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If You Don’t Read The Newspaper, You’re Uninformed

Topics: Popular Media | 5 CommentsBy admin | March 29, 2009

If you DO read the newspaper, you’re misinformed.

Is This News?

I’ve always loved Mark Twain’s saying “If you don’t read the newspaper, you’re uninformed; if you do read the newspaper, you’re misinformed“. Sitting down this Sunday morning to not read the Sunday paper – something I used to love to do – I was really struck by this change in my behavior over the years. Living in a town where the local newspaper is failing as a business, I’m surprised by the way people talk about the topic. Some seem almost shocked, as if the news were some public utility, like electric power. I find that level of ignorance strange, because aside from the fact that the trend away from print has clearly been in motion for over a decade (I even used it as a sales pitch on this dated page in 2005 in the sidebar), newspapers in general have struggled since the 1970′s. Those who like to think they’re more informed show an interesting ignorance of their own. They’ll say things like “this is no surprise, the blogosphere has shown that we don’t need newspapers“. Which is a REALLY scary level of ignorance, as this Guardian UK interview with David Simon, creator of The Wire points out. As he puts it: “The internet does froth and commentary very well, but you don’t meet many internet reporters down at the courthouse.” Another argument that Simon (a former crime reporter for the Baltimore Sun) puts forth is that the failure of local newspapers will allow unprecedented political corruption. Which I think shows a certain insider ignorance all its own. The ownership of newspapers by large media companies effectively killed the Woodward & Bernstein style of reporting years ago, as pointed out by journalism professionals themselves in the excellent book The Elements of Journalism: What Newspeople Should Know and the Public Should Expect, which is a great read, if you’re not familiar with it. In any case, the bottom line is that these days, news is business. In spite of sites like newspaperdeathwatch.com that track the carnage, there are still people who see a business opportunity. And some on line news sources understand that there are things you can do to attract visitors that you just can’t do in print, like photo features on cheerleaders wrestling in Hershey’s Syrup.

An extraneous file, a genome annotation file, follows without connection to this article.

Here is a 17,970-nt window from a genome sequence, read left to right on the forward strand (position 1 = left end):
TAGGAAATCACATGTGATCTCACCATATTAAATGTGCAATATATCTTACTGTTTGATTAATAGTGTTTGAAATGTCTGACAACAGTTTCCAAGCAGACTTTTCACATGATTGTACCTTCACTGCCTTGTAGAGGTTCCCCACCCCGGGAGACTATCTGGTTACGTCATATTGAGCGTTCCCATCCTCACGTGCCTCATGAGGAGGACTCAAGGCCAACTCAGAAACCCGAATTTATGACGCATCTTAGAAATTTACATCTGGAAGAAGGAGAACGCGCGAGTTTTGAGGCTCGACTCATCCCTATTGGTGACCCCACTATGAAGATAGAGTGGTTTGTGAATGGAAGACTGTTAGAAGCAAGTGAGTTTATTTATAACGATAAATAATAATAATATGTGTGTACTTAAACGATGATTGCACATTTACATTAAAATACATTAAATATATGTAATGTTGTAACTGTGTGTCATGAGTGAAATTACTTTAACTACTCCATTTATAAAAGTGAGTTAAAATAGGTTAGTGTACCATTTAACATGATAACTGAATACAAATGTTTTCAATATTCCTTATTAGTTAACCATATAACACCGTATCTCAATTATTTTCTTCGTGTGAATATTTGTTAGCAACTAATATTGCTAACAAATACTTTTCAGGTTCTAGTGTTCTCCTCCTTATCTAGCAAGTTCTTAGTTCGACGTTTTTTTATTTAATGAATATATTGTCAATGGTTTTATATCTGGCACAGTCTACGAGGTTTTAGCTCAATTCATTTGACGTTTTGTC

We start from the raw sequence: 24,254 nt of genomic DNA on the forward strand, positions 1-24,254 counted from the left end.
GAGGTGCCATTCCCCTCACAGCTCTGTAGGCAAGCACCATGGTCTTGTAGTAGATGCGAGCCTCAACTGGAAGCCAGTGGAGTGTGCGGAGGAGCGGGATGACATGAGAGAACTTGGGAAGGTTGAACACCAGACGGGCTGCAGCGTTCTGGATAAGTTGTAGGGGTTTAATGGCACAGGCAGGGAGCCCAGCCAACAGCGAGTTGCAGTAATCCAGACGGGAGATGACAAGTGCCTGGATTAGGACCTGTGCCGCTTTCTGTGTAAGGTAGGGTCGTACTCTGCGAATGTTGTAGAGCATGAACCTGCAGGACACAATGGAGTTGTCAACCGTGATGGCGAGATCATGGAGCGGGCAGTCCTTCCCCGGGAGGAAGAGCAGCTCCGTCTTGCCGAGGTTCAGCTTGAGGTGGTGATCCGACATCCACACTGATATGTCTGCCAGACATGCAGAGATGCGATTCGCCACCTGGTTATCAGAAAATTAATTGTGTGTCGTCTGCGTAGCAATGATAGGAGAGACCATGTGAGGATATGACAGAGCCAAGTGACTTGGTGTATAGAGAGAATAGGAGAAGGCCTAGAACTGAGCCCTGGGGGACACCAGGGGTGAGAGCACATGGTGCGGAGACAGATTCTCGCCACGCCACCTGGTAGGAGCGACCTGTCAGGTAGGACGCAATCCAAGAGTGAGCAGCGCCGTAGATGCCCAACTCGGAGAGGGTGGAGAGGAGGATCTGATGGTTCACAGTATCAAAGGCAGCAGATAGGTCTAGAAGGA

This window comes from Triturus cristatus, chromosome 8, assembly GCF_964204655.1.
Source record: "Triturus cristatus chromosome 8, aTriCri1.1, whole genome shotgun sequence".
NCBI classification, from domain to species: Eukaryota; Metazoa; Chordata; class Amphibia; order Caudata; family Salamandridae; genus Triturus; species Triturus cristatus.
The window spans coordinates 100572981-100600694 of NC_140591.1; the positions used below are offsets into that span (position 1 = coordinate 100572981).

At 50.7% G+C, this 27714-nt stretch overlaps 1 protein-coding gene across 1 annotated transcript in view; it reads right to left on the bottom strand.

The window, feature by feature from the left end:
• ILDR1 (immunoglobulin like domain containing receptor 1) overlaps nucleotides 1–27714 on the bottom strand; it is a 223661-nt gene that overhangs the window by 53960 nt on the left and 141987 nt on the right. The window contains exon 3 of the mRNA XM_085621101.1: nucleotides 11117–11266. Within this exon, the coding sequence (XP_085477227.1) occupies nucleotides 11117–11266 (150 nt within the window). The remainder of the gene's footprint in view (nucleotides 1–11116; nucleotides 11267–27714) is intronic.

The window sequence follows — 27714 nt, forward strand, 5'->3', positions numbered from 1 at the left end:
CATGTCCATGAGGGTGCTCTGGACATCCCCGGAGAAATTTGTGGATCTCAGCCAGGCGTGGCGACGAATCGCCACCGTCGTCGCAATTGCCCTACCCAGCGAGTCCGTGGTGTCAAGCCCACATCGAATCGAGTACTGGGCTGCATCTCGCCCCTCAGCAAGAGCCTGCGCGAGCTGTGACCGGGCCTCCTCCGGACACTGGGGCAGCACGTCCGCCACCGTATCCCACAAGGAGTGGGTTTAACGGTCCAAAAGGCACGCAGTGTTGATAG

Read Comments

  1. Posted by Naomi on 03.29.09 12:52 pm

    Yes, things are changing, but they always have. One trend dies, unimaginable horrors and ignorance are predicted, then another trend surfaces. I’m sure everyone predicted the death of newspapers and investigative reporting when TV news took over, now it’s the internet that is the harbinger of the end.

    I see the point, and it’s an important point to make, but personally I think that some folks will remain informed, some uninformed and some misinformed no matter what form reporting takes. I’m not saying I’m not sad to see newspapers fail. I will miss going over the local paper with my neighbor over a smoke and a beer… if we switch to reading the laptop we’d have to put our drinks down so as not to spill on it…

  2. Posted by admin on 03.29.09 2:41 pm

    Agreed Naomi. I’m sure the churches weren’t too happy, for instance, to see the dawn of the era of the commercial printing press, but by the same token, we’ve all had the tools of a major media organization sitting right there in our homes for about twenty years, and most people still only use those tools for what? E-mail, news, and entertainment. A revolution could have started twenty times over, but instead we’re all on Facebook, chatting with college pals. And frankly, even when using recycled paper, the whole production and distribution process of newspapers is incredibly dirty and inefficient, so in the big picture, I’m glad to see them go.

  3. Posted by Naomi on 03.29.09 3:01 pm

    I’m with you… but we must also mourn the passing of cheap packing materials…

    A revolution probably nearly started many times, but dissipated as those involved clicked on just one more tangential link then another then forgot what they were searching for in the first place. Hahahaha

    Re reactions to innovation I’m always reminded of the Historical-Linguistics “joke” (in quotations because it’s not that funny even to ling nerds) about constant language change: that the elders always gripe their language is going to the dogs, but we’re not barking yet.

  4. Posted by kristin on 03.29.09 4:47 pm

    if its cheap packing materials you need, just stop by any preschool and ask them to set aside their recycled art paper. or ask any parent of a preschooler. we love their art, but the come home daily with so much it can’t all be saved…

    i feel badly for the old folks who aren’t connected to the internet, those who can’t afford it, and those unable to afford it and still unable to get to the library to access it on a regular basis to stay informed. if i watched the daily news on television, i’d be as insane as my parents who do.

    i’ll miss the physical paper itself. reading it in bed on a sunday night with the hubby has been one of the nice constants in our life. maybe we should both get laptops and we can still read it together, but not argue over sections!

  5. Posted by Naomi on 03.30.09 12:02 am

    Kristin, I *am* a mother of a preschooler and I couldn’t possibly use his art for… oh who am I kidding, I “forget” to pick it up most times :-D Good thinking!